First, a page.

Dad, Mom and my brother Lawrence at Gobatema Mission 1939
The years slipped by and the little family of three grew to five. My sister Suzanne was born in 1941 and then my parents were blessed with a fiery red-headed daughter (me) in 1944. Mother had her hands full but she took it all in stride. I remember her telling tales of trying to keep Suzanne in a home-made play pen with no floor in it. She would put the play pen on a grass mat in the shade of a tree while she was busy holding the morning clinic. Next thing she sees Suzanne, who now was walking, slip her legs between the slates of the play pen, stand up and off she went play pen in tow!
I presented new challenges for mother. I had the strong will that went along with my red-hair, plus as I grew, I was totally fearless in exploring my world. She caught me one day trying to “scare” a deadly Cobra out of its hole with a stick! I collected bugs and an assortment of creepy crawlies and would happily race to wherever mother was to show her my latest trophy! Mother despaired that I would ever turn out to be a “proper lady” – I definitely was a child of the bush.
Once my brother Lawrence and my sister Suzanne were school age they had to be sent to the city of Bulawayo to attend Boarding School. Bulawayo was about a 100 mile drive from the Mission. I can only imagine the wrench it must have been to my parent’s hearts to leave their precious young children at a Boarding School, knowing it would be months before they would see them again. Yet they never wavered in their calling or complained about the hardships of life.
Once my elder siblings went to boarding school I became my Dad’s shadow or would go with mother on the long walks through the bush to visit villages in the surrounding area. These were my formative years – I only knew life on a remote primitive Mission Station in the bush of Africa and it was marvelous!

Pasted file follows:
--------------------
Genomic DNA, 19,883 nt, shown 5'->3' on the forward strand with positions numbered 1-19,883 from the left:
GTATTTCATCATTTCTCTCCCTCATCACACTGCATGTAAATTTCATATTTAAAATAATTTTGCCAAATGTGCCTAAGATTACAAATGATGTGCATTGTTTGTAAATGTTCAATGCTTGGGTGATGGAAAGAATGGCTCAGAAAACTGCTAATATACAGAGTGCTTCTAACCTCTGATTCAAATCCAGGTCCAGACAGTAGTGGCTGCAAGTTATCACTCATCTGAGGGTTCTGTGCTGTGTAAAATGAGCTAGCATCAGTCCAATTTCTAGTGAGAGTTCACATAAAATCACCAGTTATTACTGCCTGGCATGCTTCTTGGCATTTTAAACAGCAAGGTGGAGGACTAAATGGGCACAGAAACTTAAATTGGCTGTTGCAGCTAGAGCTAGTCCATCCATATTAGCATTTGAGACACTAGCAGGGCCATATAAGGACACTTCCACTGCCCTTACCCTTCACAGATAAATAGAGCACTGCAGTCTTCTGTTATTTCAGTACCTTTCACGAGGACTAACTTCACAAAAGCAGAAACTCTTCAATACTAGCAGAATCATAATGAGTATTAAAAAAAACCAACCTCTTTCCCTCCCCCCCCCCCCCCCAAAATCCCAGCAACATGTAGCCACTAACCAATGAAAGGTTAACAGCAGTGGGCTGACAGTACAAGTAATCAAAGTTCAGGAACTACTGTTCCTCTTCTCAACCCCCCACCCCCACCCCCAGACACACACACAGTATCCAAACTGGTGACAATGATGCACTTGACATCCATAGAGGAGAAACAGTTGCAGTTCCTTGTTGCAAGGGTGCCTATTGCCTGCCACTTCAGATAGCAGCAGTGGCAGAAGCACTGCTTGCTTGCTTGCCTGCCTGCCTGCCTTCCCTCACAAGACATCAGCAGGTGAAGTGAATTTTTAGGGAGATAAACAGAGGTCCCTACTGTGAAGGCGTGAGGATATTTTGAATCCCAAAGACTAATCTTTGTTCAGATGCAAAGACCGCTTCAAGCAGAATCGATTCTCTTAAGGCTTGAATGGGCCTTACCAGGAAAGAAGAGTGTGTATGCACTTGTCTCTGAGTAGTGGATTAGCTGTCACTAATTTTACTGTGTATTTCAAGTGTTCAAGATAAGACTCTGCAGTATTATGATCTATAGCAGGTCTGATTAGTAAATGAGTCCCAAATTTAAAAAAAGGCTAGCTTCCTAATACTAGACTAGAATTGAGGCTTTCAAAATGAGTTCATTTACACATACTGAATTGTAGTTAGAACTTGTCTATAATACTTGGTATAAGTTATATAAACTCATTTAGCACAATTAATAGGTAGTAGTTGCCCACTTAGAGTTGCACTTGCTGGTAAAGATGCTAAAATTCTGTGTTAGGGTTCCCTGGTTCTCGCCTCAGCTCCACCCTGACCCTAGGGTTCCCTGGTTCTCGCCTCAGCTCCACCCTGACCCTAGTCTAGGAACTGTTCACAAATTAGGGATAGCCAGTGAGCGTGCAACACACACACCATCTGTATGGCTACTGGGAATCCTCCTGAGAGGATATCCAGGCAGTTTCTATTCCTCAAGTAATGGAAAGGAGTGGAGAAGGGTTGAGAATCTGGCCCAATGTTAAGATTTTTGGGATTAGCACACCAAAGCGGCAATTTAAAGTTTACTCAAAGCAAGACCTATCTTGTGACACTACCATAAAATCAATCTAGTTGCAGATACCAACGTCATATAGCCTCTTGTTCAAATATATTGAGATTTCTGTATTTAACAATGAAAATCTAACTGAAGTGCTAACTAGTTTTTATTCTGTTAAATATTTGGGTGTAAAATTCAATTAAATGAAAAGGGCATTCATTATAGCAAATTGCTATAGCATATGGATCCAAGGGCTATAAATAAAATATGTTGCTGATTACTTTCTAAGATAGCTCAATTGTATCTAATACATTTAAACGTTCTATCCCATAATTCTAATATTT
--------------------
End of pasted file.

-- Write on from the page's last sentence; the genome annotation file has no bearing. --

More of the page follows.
I would not trade the lessons I learned for anything this world could offer!
Our lives growing up were filled with laughter, excitement, many challenges, but most of all our parents were role models to us of finding good in the most difficult situations and radiating the love of God in all that they did.
What a heritage they passed onto us children!
Just as my parents had a huge learning curve to adjust to life in Africa, I on the other hand grew up and served along with my husband in Africa for years and now have had a “reverse” learning curve to life in America!
My heart will always beat to an African drum and I assure you if I was 20 years younger, my feet would be walking the African trails without looking back.
I can say without fear of contradiction that a day does not go by that I do not long to feel the embrace of our “African children” and blaze a trail for God in the land of my calling!